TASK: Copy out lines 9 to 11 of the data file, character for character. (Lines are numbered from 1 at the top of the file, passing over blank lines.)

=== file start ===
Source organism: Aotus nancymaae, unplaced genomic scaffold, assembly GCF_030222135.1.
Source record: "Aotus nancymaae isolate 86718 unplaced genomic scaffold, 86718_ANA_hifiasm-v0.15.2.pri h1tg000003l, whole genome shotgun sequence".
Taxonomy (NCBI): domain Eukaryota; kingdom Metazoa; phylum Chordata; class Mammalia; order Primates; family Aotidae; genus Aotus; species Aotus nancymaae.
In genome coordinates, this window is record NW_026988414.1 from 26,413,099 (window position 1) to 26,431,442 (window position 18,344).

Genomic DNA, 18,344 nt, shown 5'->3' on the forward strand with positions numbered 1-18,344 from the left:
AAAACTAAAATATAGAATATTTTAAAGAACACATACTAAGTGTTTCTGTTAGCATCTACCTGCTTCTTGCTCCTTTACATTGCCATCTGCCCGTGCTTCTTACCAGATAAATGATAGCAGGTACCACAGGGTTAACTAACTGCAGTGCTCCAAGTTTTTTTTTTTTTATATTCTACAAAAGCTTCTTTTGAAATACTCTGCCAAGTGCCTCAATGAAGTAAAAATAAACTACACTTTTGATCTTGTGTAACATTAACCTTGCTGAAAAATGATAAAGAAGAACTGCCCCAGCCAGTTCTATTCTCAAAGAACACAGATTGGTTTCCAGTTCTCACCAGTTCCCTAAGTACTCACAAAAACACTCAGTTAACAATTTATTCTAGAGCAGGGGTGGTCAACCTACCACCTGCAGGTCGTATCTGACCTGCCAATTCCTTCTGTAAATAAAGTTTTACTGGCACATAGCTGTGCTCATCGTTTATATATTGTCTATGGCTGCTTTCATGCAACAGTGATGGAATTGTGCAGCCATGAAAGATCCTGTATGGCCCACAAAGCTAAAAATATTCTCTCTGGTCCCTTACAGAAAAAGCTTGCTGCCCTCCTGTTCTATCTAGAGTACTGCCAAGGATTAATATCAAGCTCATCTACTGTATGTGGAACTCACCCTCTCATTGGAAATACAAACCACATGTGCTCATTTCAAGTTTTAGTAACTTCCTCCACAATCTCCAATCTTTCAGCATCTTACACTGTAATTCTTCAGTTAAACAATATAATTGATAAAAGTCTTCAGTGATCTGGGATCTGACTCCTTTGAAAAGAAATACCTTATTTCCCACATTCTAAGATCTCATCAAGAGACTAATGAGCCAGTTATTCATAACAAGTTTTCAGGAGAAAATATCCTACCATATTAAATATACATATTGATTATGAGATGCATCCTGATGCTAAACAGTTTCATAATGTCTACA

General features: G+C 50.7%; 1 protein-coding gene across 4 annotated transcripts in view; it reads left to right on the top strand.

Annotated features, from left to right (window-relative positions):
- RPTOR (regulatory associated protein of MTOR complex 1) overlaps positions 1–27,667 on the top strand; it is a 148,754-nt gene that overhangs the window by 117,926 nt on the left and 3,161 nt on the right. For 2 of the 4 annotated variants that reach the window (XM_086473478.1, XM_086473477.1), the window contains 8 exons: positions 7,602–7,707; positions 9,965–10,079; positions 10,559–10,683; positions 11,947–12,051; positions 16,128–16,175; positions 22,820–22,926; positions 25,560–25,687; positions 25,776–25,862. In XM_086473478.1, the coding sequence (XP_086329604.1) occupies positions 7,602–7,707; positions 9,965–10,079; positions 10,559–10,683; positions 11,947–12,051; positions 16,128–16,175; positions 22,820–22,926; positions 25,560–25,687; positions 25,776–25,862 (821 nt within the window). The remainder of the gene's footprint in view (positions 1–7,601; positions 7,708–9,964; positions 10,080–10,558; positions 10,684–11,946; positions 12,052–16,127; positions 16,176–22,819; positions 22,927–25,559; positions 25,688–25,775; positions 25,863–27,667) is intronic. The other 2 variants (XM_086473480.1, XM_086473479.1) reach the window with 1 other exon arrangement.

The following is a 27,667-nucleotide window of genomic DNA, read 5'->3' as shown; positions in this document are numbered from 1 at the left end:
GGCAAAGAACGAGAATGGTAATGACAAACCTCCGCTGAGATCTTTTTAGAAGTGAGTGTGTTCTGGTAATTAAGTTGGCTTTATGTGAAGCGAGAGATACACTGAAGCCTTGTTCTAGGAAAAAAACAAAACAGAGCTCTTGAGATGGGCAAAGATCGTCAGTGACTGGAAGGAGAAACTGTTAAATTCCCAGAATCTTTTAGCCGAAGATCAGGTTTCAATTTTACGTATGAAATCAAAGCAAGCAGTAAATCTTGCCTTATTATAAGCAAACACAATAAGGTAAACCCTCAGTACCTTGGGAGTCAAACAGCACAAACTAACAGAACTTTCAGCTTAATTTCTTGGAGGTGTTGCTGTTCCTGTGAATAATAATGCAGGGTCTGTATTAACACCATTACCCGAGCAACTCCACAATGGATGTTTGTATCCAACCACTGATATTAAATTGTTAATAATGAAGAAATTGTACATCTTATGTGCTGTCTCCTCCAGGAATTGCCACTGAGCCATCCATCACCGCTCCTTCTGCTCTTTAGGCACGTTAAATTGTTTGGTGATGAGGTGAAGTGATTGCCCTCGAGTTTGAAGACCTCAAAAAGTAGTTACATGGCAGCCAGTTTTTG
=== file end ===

- RPTOR (regulatory associated protein of MTOR complex 1) overlaps positions 1–27,667 on the top strand; it is a 148,754-nt gene that overhangs the window by 117,926 nt on the left and 3,161 nt on the right. For 2 of the 4 annotated variants that reach the window (XM_086473478.1, XM_086473477.1), the window contains 8 exons: positions 7,602–7,707; positions 9,965–10,079; positions 10,559–10,683; positions 11,947–12,051; positions 16,128–16,175; positions 22,820–22,926; positions 25,560–25,687; positions 25,776–25,862. In XM_086473478.1, the coding sequence (XP_086329604.1) occupies positions 7,602–7,707; positions 9,965–10,079; positions 10,559–10,683; positions 11,947–12,051; positions 16,128–16,175; positions 22,820–22,926; positions 25,560–25,687; positions 25,776–25,862 (821 nt within the window). The remainder of the gene's footprint in view (positions 1–7,601; positions 7,708–9,964; positions 10,080–10,558; positions 10,684–11,946; positions 12,052–16,127; positions 16,176–22,819; positions 22,927–25,559; positions 25,688–25,775; positions 25,863–27,667) is intronic. The other 2 variants (XM_086473480.1, XM_086473479.1) reach the window with 1 other exon arrangement.

The following is a 27,667-nucleotide window of genomic DNA, read 5'->3' as shown; positions in this document are numbered from 1 at the left end:
GGCAAAGAACGAGAATGGTAATGACAAACCTCCGCTGAGATCTTTTTAGAAGTGAGTGTGTTCTGGTAATTAAGTTGGCTTTATGTGAAGCGAGAGATACACTGAAGCCTTGTTCTAGGAAAAAAACAAAACAGAGCTCTTGAGATGGGCAAAGATCGTCAGTGACTGGAAGGAGAAACTGTTAAATTCCCAGAATCTTTTAGCCGAAGATCAGGTTTCAATTTTACGTATGAAATCAAAGCAAGCAGTAAATCTTGCCTTATTATAAGCAAACACAATAAGGTAAACCCTCAGTACCTTGGGAGTCAAACAGCACAAACTAACAGAACTTTCAGCTTAATTTCTTGGAGGTGTTGCTGTTCCTGTGAATAATAATGCAGGGTCTGTATTAACACCATTACCCGAGCAACTCCACAATGGATGTTTGTATCCAACCACTGATATTAAATTGTTAATAATGAAGAAATTGTACATCTTATGTGCTGTCTCCTCCAGGAATTGCCACTGAGCCATCCATCACCGCTCCTTCTGCTCTTTAGGCACGTTAAATTGTTTGGTGATGAGGTGAAGTGATTGCCCTCGAGTTTGAAGACCTCAAAAAGTAGTTACATGGCAGCCAGTTTTTG